WASHINGTON – After two days of intense negotiations, the United States said Friday it had failed to reach agreement with India on the separation of its civilian and military nuclear programs.
The White House is still hoping for an accord before President Bush visits New Delhi next week, but said the success or failure of the trip does not hang on the nuclear agreement.
"We would like to get it before the trip," national security adviser Stephen Hadley said. "If we can, great. If we can't, we'll continue to negotiate it after the trip."
Bush departs for India on Tuesday and his official schedule there begins on Thursday. The president also will visit Pakistan before beginning the long flight home on Saturday.
Undersecretary of State Nicholas Burns spent two days in difficult talks in New Delhi and returned home Friday to report on the negotiations.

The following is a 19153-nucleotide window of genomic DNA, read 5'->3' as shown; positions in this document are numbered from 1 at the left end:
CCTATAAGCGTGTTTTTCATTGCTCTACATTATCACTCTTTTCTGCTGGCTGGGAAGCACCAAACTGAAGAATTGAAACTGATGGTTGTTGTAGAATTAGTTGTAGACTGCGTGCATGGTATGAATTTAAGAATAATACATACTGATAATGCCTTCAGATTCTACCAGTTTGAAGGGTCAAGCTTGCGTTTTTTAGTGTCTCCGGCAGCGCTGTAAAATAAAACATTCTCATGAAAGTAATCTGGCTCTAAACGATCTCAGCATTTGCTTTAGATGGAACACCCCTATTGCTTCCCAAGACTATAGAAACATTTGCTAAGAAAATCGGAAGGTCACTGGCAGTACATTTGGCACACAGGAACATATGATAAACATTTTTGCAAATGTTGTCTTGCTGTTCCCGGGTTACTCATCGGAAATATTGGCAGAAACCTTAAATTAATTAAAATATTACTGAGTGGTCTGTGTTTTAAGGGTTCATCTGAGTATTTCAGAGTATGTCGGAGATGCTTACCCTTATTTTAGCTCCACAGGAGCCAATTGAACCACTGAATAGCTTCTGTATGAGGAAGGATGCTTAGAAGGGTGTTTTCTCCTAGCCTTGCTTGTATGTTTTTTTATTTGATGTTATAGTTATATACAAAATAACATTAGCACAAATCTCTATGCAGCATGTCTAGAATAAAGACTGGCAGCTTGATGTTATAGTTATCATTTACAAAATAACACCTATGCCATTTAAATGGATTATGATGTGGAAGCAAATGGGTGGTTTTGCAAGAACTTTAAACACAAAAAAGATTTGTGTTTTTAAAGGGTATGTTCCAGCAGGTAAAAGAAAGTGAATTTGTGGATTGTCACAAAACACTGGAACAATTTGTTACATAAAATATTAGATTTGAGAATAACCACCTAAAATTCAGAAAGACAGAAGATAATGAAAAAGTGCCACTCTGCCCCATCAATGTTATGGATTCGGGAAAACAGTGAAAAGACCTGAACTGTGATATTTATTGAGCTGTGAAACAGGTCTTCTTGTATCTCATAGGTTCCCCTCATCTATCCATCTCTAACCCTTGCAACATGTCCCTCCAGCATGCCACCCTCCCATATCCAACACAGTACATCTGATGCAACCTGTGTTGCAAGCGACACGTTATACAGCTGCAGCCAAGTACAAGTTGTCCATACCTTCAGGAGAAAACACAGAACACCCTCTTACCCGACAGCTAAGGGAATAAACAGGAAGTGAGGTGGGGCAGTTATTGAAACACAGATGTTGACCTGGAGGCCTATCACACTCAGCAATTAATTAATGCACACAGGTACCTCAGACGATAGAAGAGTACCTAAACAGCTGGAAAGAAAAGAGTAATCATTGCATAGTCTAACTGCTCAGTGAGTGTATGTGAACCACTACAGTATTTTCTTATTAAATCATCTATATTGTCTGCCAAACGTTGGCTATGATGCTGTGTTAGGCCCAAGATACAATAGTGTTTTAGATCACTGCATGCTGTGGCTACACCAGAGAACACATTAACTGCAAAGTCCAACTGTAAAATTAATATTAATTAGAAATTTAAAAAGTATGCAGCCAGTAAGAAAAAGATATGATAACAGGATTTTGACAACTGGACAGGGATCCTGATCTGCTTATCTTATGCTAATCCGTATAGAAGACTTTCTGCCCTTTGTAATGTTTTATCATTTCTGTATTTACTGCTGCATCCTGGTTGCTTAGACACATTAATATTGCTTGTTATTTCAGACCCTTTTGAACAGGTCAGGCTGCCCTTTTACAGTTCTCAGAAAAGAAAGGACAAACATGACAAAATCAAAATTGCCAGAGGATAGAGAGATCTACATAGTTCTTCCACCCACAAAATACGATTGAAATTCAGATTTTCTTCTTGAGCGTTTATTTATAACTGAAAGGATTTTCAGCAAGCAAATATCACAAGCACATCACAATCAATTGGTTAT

"We're making progress, but we're not yet there," Hadley said at a briefing on Bush's trip. "The Indians, hopefully, will have an opportunity from their end to see where we are, and we would expect those negotiations will continue by phone, document and the like, probably up to the president's visit."
Both sides want an agreement, Hadley said, but "it's important to have a good agreement that works for the Indians, works for the United States, will be acceptable to our Congress and to the Nuclear Suppliers Group" of nations that export nuclear material.
The nuclear cooperation agreement has been billed as the cornerstone of a warming U.S.-India alliance.
There is opposition in India to opening the country's secretive nuclear industry. In the United States, critics argue that the administration is rewarding bad behavior since India has refused to sign the Nuclear Nonproliferation Treaty and defied the world by conducting nuclear weapons tests in 1998. Any agreement faces stiff opposition in Congress.
Asked what was blocking an agreement, Hadley said: "It's just getting some clarification from the Indian side about what's in the civil side and what's on the military side. Not only in terms of what exists now, at this time, but what are going to be the ground rules going forward. There's a lot of technical aspects to it."